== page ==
Why Robredo prefers imported fire trucksBy Neal H. Cruz
Philippine Daily Inquirer
Interior and Local Government Secretary Jesse Robredo wrote me a letter answering two columns here regarding the impending purchase by the Bureau of Fire Protection (BFP) of 76 fire trucks. The columns questioned why he favors importing fire trucks when Philippine-made fire trucks are available and their kind has been used by the BFP for years without any problems. And why he favors importing more expensive fire trucks when the locally made ones are less expensive. Moreover, the local fire trucks are adapted to Philippine terrain and conditions. What happened to the Filipino First policy in the Constitution, the columns asked.
Secretary Robredo answered the controversial issues one by one. In the interest of fairness and balance, I am giving him space here.
On the issue of Robredo meddling in the affairs of the BFP when it should be its chief who has direct supervision and control of the bureau, he said:
“The Secretary of the DILG, under Executive Order 292, Republic Act 6975 (Local Government Code), and its Implementing Rules and Regulations (IRR), has been given the mandate ‘to have control and supervision of all bureaus, offices and attached agencies under the Department.’”
On the issue of why Robredo reorganized the bids and awards committee (BAC) without the participation of the BFP chief, he replied:
“The reconstitution of the BFP BAC was ever since being done by the Secretary of the DILG upon evaluation/consideration of the recommendation of the BFP.”
He said the reconstitution of the BAC was due to “numerous complaints against BAC members.”
On the issue of why he designated a DILG observer in the BAC in the person of a lawyer without the approval of the BFP, Robredo said:
“To enhance transparency of the BFP procurement and address allegations of irregularities in the bidding process, I deemed it proper to name an observer under a Department Order reconstituting the BFP BAC.” He said the designation of the observer without any voting power does not violate RA 9184. “The law and its revised IRR only require the minimum number of ‘at least two observers to sit in the proceedings and that the DILG observer must be invited by the BFP BAC before he/she can attend the bidding proceedings.’”
On the reassignment of two BFP lawyers without the BFP chief’s approval and their replacement with two lawyers from the Bicol region, Robredo’s home turf, he said:
“All reassignments of BFP officers were done not without reason or basis. They were carried out in the best interest of the public service and with proper consultations with BFP. The two lawyers from the BFP NHQ were reassigned based on a standing policy that they shall serve in their posts for only two years.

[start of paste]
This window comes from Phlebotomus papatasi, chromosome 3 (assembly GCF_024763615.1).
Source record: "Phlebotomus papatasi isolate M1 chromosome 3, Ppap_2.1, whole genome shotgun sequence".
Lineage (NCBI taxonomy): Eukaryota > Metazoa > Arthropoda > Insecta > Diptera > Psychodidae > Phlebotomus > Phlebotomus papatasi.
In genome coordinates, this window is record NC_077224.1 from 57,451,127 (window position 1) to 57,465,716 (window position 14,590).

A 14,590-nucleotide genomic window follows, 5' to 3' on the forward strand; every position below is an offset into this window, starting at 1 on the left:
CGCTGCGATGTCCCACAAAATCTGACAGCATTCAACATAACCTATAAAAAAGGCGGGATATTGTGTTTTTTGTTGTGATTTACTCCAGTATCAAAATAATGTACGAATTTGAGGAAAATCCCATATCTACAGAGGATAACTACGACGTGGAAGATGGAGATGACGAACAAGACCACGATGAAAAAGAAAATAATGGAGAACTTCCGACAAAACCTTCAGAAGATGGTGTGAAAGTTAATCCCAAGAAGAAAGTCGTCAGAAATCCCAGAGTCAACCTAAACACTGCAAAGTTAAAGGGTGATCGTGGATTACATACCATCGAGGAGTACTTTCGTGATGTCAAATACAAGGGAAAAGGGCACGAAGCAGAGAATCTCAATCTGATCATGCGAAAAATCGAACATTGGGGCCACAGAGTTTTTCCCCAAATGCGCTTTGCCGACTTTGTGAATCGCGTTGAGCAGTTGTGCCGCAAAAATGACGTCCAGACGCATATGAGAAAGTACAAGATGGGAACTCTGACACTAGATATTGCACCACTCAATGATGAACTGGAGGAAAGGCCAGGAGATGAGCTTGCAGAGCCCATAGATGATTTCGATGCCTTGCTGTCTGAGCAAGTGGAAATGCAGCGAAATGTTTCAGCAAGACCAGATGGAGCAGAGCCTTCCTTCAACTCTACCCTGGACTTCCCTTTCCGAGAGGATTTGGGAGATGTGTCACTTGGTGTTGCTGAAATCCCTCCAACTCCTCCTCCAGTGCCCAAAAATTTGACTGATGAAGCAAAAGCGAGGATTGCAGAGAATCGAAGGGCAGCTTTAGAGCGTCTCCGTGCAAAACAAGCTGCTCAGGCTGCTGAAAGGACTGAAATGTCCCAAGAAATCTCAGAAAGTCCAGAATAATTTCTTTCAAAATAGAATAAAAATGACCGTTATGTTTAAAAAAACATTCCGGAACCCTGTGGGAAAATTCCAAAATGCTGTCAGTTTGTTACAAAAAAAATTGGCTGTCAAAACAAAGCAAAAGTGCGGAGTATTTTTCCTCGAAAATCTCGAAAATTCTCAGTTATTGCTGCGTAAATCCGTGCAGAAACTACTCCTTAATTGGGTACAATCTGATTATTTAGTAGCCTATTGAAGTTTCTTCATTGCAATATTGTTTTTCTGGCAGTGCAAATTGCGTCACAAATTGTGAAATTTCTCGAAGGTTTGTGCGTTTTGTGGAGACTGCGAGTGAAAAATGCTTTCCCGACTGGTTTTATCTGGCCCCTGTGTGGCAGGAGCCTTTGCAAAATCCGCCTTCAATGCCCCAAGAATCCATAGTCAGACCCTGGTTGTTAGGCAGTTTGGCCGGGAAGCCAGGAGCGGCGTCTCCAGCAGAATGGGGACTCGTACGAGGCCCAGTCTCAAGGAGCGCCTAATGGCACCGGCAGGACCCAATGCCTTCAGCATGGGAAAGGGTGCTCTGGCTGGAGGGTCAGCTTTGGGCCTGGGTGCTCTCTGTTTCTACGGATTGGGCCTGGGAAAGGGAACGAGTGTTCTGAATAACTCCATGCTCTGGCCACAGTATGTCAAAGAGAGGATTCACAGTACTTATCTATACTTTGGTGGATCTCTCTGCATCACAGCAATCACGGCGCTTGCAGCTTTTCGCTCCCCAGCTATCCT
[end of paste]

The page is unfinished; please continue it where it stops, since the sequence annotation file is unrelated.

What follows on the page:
“They were replaced by two career officers and most senior among BFP lawyers who are very much qualified for their assigned tasks.”
On allegations that Robredo furnished favored suppliers the technical specifications of the fire trucks to be imported, even before the public and prospective bidders were informed of the Sept. 30, 2011 BFP bidding, he said that is “completely baseless.”
“The BFP procurement was posted more than two months ago and there are already 17 prospective bidders who purchased the bidding documents, which include the technical specifications of the subject fire trucks.
“The original date of the BFP bidding was supposed to take place last Sept. 1, 2011. But according to Interior Undersecretary Rico Puno, this was reset to Sept. 30, 2011 because of the request of some congressmen. Ten bidders have already qualified for the bidding and Rosenbauer (the alleged favored supplier) did not in any way participate in it.
“During the DILG’s pre-plenary budget hearing last Sept. 12, presided by Quezon City Rep. Vincent Crisologo and attended by Agham party-list Rep. Angelo Palmones, among others, we thoroughly discussed the issues raised earlier on the BFP bidding process and the plan to procure 76 Rosenbauer fire trucks through a loan from the Austrian government.”
Robredo said he would “not recommend the approval of the loan without the 60-percent grant component and the concessional rates of interest and if it would cost the government more than P7.2 million for each Rosenbauer fire truck.”
So the picture is clear, Robredo wants to import 76 Rosenbauer fire trucks from Austria, at the expense of Philippine-made fire trucks, because the Austrian government will give us a loan for the importation, 60 percent of which is supposed to be a grant.
That is the same reason the Arroyo administration gave to a Chinese conglomerate the contract to rehabilitate the NorthRail and to import locomotives and coaches from it: the Chinese government was giving a loan for the project to the Philippine government. That project was discontinued (despite the fact that we need a functioning railroad very badly) because the project was allegedly overpriced. Some officials in the Arroyo regime are also facing charges because of it.
On the Filipino First policy, Robredo commented:
“While we adhere to the slogan Filipino First Policy under the Constitution, it neither gives exclusive right and privilege to Filipino manufacturers to be the sole bidder/supplier in the Philippine Market and exclude their foreign counterparts.
“This is explicitly provided in… the rules and regulations of the Government Procurement Reform Act which, among others, allows the participation of foreign bidders/suppliers in the procurement of foreign goods provided that Filipino ownership is at least 60 percent; and that a domestic bidder can only claim preference if it secures from the DTI a certification that part of (its) bid [is] substantially composed of materials or supplies grown, produced or manufactured in the Philippines.”
More from this Column:
Short URL: http://opinion.inquirer.net/?p=14759